In episode four of When in Spain I look at how to rent a room or apartment in Spain. The focus is on Spain’s four biggest cities, Madrid, Barcelona, Valencia and Seville. Click on the player above to listen to the episode and hear all about my ups and downs of finding somewhere to rent in Madrid. In the podcast episode I look at when, and where to start your search. Price ranges and advice on things to watch out for.
I’ve seen apartments/rooms like the one in the photo below described as ’boutique living’. Don’t fall for any shit. It’s dog eat dog out there. 😉
When should you start your search for a room or apartment?
Well, if at all possible avoid looking in September/October. This is the time of year when everybody and their dog is looking. There are a few reasons for this. University students, Erasmus students and teachers starting the Auxiliares program along with many other English teachers all arrive ahead of the start of the academic year and frantically begin their house hunt. January can also be a busier time of year to find rental accommodation. Also, people who have secured a new job just before or during the summer tend to start their contracts in September. If they’re relocating from a different city they’ll also be lining up to view properties.
How long will it take to get a roof over your head?
Longer than you might think. My advice would be to allow yourself at least two or three weeks. It took me a few months to find somewhere I was happy with. It’s very unlikely that you’re going to find somewhere in just a few days.
When should you look?
June or July is a good bet. August, possibly. Although many landlords and people looking for housemates tend to go away on holiday during August. November is another good time to look, once things have quietened down a bit, although there may well be less availability. The spring is also a good bet, March – May.
Where to conduct your online search…
Here are a list of the most common property search websites in Spain.
Idealista – The most popular site, many agencies tend to advertise here.
Mil Anuncios – A classifieds website for just about anything but also includes rooms and apartments
Badi – A bit like Airbnb and relatively new. Homeowners looking to rent out their spare room advertise on here. They tend to be quite fussy.
Other options for conducting your search
Locutorios are small neighbourhood internet cafes/international calling points. They often sell mobile phone accessories and carry out repairs. Many of them have noticeboards that carry adverts for rooms and apartments in the local area. Locutorios are becoming less common, especially in city centres but you might get lucky.
Walls and signposts are often plastered in flyers advertising properties, they’ll have a little tear-off phone number. Also, as you wander the street look up at balconies which often carry signs “Se Alquila’ For rent, and carry a phone number. Worth a try, especially as these are often posted by somebody from the ‘older’ generation let’s say, and who may not be internet savvy and therefore may be offering a bargain!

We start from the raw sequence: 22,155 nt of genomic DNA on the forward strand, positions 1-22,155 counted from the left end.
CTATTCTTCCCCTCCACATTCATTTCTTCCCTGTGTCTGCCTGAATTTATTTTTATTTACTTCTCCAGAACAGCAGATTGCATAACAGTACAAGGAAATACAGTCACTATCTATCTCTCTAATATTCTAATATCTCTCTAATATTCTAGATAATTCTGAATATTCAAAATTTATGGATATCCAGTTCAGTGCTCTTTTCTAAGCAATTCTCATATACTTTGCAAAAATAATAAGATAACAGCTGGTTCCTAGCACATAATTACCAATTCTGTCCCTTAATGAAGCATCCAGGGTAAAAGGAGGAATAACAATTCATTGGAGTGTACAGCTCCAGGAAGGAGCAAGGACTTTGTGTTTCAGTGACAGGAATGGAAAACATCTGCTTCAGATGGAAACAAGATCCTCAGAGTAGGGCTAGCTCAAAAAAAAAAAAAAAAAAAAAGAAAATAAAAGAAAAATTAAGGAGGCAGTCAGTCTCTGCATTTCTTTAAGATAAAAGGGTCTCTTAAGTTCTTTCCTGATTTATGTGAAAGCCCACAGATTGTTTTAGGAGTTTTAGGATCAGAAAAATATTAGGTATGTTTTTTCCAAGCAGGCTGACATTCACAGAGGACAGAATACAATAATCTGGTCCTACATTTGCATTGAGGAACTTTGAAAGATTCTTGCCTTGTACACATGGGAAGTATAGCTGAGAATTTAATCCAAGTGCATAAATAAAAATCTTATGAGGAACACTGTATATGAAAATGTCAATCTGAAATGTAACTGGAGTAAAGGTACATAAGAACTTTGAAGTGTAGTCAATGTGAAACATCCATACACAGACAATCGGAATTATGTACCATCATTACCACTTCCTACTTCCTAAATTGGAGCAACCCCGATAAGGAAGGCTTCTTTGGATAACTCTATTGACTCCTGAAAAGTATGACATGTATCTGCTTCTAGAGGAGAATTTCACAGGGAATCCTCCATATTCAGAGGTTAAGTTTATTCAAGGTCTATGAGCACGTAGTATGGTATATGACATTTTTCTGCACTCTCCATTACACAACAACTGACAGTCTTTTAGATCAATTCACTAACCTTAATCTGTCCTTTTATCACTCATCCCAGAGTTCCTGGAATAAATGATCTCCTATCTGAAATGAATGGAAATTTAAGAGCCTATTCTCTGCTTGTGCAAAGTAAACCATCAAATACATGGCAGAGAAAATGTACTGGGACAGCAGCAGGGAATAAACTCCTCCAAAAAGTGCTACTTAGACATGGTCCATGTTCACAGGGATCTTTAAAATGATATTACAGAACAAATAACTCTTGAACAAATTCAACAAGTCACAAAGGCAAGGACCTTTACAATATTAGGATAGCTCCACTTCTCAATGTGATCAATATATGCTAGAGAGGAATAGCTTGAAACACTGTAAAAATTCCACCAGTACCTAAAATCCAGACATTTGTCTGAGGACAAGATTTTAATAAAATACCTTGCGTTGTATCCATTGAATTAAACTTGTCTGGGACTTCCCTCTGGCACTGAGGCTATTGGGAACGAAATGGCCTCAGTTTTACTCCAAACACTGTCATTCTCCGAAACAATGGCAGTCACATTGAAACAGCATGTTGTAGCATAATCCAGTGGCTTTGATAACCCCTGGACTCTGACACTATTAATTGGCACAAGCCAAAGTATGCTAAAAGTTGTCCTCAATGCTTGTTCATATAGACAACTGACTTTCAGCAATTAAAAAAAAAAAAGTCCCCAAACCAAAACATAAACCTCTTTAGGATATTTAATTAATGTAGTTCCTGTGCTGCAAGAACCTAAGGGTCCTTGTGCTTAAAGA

Agencies can take the legwork out of the search, especially if you’re short on time. However they are usually very expensive. Most people use agencies if they’re looking for an entire apartment and not sharing. One option is to find other like-minded sharers and go in on an apartment together. You’ll usually end up paying at least one month’s rent in agency fees, money which you can kiss goodbye to. On top of that they’re usually much stricter in terms of deposits and may ask for two or sometimes three month’s rent upfront as a deposit plus the first month’s rent to enter the property.
You might even find that because you’re not a Spanish citizen that they will ask for a guarantor known as ‘un aval’, either a bank or someone you know. They will also likely ask for proof of regular income such as a permanent job contract or three month’s of payslips. So you can see that using an agency can be expensive and complicated if you’ve only just arrived in Spain and haven’t started working yet.
This goes without saying. There’s usually at least one Facebook group for foreigners or ‘Expats’ looking to rent properties in major towns and cities. Many groups advertise individual rooms and are also a good way of meeting other people who are looking for future housemates. It’s a good idea to post a mini advert about yourself and what you’re looking for. Usually you’ll get at least a few responses. Here are a few…
Word of mouth
Vast amounts of properties never even get advertised. So ask as many people as you can think of. Let everybody know you’re looking.
Word of mouth ‘boca boca’ still seems to reign supreme in Spain. Not just with house hunting, but with pretty much anything, from jobs to bureaucratic ‘favours’. I have always been amazed during my various room/apartment hunts just how few new adverts were published each day. In Madrid a city of around 6 million people there would only be a handful, maybe a dozen at most, of new accommodations advertised each day on the above websites. Now I understand why.